Thursday, 30 May 2013

Macropoma a late Cretaceous fossil coelocanth. GSM109036

Macropoma, a coelocanth from the late Cretaceous. Specimen GSM109036. Lobe-finned fish like coelocanths are occasionally found in the late Cretaceous (about 70 million years old) Chalk of Britain and in eastern Europe.
BGS image ID: P549485
Macropoma, a coelocanth from the late Cretaceous. Specimen GSM109036. 

Lobe-finned fish like coelocanths are occasionally found in the late Cretaceous (about 70 million years old) Chalk of Britain and in eastern Europe. However, coelocanths then seemed to disappear from the fossil record, and it was assumed that they had become extinct. However, in 1938 a living representative was found and they have since been found living off the Comoro Islands, Indian Ocean, and off Indonesia. Macropoma grew to about half a metre long. It had a deep body and a bulbous, 3-lobed tail. Its teeth are confined to the very front of the jaw. It had two dorsal fins, a pair of pectoral fins on its side and pelvic fins mid-way along on the underside of the body. Macropoma scales are very thin, ovoid plates of fibrous bone, enamelled on the outer surface.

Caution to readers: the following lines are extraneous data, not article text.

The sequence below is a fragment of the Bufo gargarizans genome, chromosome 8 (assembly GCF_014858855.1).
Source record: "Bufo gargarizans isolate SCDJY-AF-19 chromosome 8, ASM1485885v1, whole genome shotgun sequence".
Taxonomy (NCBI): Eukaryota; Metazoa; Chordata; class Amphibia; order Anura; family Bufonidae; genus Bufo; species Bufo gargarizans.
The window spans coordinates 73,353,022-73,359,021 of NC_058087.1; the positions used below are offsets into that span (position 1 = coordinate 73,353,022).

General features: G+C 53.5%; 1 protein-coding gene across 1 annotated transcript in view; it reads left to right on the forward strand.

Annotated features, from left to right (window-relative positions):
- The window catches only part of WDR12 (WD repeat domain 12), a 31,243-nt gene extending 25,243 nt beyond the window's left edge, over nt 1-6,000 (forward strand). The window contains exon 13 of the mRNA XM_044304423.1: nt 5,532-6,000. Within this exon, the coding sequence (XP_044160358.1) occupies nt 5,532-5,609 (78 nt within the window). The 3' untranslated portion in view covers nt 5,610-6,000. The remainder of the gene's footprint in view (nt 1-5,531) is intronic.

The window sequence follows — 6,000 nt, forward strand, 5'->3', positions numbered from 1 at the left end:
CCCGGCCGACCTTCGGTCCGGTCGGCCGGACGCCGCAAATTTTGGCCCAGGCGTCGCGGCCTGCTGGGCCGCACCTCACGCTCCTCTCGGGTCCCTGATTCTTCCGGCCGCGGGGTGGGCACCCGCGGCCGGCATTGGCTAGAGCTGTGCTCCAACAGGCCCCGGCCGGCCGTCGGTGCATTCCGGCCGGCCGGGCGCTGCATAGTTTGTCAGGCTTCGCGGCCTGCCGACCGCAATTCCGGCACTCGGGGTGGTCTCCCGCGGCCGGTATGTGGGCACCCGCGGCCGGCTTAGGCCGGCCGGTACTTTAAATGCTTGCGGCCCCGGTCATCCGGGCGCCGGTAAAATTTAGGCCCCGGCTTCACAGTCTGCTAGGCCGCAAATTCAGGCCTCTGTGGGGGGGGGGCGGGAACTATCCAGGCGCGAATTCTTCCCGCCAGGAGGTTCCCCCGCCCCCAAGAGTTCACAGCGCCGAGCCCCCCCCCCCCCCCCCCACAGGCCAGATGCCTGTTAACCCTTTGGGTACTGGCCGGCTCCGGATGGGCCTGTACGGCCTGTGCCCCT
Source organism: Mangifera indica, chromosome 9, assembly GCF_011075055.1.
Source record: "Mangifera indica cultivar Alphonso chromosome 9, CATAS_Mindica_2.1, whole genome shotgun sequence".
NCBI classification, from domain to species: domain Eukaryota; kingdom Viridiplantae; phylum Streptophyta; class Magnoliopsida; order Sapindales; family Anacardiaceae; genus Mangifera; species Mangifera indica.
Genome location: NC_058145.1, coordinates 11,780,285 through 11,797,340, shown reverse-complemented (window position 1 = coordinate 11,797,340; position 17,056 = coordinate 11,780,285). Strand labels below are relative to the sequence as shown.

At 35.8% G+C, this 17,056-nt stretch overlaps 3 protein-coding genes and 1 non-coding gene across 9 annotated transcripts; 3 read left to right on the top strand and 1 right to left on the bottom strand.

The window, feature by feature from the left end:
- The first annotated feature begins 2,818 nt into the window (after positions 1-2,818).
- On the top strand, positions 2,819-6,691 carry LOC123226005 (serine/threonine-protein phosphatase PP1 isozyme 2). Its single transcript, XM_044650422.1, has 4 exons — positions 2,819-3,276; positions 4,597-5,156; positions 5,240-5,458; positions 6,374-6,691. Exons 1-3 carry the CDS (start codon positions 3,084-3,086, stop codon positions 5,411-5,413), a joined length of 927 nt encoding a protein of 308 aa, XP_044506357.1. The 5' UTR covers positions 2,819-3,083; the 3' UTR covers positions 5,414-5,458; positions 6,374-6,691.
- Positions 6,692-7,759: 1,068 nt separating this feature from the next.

Fish are cold-blooded vertebrates with a braincase, fins for swimming and gills to take oxygen from the water (although some also have lungs). They therefore differ from other aquatic creatures like invertebrate molluscs or crabs; amphibians and reptiles, which have lungs and limbs rather than gills and fins; and whales and dolphins which are warm-blooded mammals. Fish are the first vertebrates, having evolved during the early Cambrian over 500 million years ago.

Paleontology collections at the British Geological Survey

Bob McIntosh

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